By Dr. Steven Papish
Sacituzumab- Govitecan (Trodelvy) is a new treatment for refractory triple negative breast cancer.
Last month, the company released the following summary to oncologists:
“On 4/22/2020, the FDA approved Trodelvy for the treatment of patients with metastatic triple negative breast cancer. Patients had evidence of progressive disease on at least 2 or more prior chemotherapy treatments. In 33% of these heavily treated patients Trodelvy shrank the tumor by 50% or more. It slowed the spread of cancer in 45% of patients. The response lasted between 5.5 months and as long as 2 or more years.”
As explained in the pathology section of our website, triple negative breast cancers (TNBC) do not express the estrogen receptor (ER), the progesterone receptor (PR), or the Her-2 oncogene. Thus, chemotherapy is the only treatment available for distant metastatic TNBC (breast cancer that has spread beyond the breast and local lymph nodes). Unfortunately, some TNBC’s do not respond to chemotherapy and additional treatment options were limited.
Fortunately we now have two additional treatments for TNBC. One is the use of drugs known as check-point inhibitors. They unleash the body’s immune system to kill tumor cells (this will be the subject of a later blog).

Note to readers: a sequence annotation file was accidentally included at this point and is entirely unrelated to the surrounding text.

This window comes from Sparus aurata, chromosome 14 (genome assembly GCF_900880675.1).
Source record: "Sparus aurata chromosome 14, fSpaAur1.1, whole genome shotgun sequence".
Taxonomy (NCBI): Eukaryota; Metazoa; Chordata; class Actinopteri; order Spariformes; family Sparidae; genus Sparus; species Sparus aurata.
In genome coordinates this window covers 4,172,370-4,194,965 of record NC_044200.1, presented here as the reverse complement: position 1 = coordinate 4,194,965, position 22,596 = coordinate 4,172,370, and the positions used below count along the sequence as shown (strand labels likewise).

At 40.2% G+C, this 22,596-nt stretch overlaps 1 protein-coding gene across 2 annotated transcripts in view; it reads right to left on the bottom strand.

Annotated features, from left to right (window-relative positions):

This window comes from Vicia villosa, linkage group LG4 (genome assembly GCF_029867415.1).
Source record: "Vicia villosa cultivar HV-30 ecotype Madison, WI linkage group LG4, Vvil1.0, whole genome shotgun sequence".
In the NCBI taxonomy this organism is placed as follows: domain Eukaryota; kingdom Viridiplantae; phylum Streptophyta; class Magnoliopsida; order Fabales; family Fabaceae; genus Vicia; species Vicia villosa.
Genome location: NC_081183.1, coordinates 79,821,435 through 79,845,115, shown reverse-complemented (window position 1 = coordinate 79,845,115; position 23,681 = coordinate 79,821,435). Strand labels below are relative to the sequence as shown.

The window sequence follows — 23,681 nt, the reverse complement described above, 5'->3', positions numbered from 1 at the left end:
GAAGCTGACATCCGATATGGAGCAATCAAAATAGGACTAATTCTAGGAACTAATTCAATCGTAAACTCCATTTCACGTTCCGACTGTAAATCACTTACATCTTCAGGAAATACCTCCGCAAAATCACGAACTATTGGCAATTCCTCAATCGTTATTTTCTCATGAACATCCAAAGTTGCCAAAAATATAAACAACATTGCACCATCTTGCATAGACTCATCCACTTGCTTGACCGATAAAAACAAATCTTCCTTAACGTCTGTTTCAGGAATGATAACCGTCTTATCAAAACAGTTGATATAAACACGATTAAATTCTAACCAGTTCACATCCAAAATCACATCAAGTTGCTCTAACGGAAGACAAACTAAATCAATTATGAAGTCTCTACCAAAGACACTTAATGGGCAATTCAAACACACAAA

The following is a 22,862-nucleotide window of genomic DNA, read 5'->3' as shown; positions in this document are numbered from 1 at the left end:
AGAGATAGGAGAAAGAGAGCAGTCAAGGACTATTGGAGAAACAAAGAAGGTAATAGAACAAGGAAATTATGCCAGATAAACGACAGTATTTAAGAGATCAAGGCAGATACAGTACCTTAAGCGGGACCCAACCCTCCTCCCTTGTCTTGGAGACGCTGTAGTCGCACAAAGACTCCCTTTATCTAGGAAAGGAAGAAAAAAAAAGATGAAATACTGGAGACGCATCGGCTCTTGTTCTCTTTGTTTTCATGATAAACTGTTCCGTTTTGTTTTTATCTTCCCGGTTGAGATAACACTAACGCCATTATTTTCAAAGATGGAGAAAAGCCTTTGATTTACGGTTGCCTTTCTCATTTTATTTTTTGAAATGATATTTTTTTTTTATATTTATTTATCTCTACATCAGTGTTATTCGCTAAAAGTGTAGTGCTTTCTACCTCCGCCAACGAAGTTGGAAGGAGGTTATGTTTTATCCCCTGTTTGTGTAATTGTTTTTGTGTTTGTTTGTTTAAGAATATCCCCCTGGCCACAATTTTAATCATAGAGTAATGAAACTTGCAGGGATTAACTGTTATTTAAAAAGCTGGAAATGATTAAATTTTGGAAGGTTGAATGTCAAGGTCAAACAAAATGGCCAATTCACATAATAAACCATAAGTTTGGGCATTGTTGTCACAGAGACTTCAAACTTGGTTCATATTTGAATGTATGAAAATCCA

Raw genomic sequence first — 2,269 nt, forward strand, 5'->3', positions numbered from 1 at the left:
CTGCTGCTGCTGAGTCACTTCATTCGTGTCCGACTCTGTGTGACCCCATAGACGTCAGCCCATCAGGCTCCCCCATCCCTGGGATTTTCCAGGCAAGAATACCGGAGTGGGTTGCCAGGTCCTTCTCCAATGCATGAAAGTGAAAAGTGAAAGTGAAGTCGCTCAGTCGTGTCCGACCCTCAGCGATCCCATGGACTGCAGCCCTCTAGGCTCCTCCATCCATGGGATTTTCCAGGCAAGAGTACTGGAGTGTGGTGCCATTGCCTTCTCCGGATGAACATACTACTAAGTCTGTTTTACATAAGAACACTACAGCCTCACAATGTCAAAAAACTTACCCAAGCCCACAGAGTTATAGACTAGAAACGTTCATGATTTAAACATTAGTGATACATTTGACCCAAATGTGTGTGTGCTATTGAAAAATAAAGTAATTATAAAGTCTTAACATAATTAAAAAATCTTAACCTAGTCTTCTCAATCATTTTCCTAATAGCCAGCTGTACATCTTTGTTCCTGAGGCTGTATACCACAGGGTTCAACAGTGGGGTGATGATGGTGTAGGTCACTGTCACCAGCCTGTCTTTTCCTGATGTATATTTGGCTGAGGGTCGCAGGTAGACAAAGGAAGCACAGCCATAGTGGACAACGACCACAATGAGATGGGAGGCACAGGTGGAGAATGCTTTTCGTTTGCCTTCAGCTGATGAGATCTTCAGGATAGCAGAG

The second novel treatment is Trodelvy. Researchers found that many triple negative breast cancers have an antigen (molecule that induces the production of antibodies) named Trop-2 on the cell surface. Once they discovered this they were able to produce an antibody that attaches to the antigen on the surface of the cancer cell.
Sometimes an antibody can directly kill the tumor, but unfortunately antibodies to Trop-2 alone will not kill the cancerous cells. Therefore researchers needed to increase the killing strength of the antibody and they produced what is called an Antibody-Drug Conjugate (ADC). It targets and kills cancer cells while sparing normal cells.
This process attaches a drug to the antibody itself. The drug in Trodelvy is known as SN-38. It is highly toxic alone, but it’s safe to administer when attached to the antibody. The key to the antibody-drug complex is that SN-38 is linked to the Trop-2 antibody that holds it tightly in place during injection but then releases it directly into the cancerous cell when the antibody finds the antigen that lives on the surface of the cell. By specifically seeking out cancerous cells to destroy, you can think of the ADC as a medical “magic bullet”. The cancerous cell dies as soon as the drug is released from the antibody into the cell.
We must be cautiously optimistic despite the excitement for this new medication. Some of the SN-38 can “leak out” and lead to hair loss, suppression of the bone marrow, diarrhea, and other side-effects. Presently only one-third of patients are having a great response, so we still have much more work to do. But at least we have added a very exciting new weapon to the arsenal of drugs we use to treat Triple Negative Breast Cancers.
Stay tuned for the discussion of check-point inhibitors and the immune response in a later blog.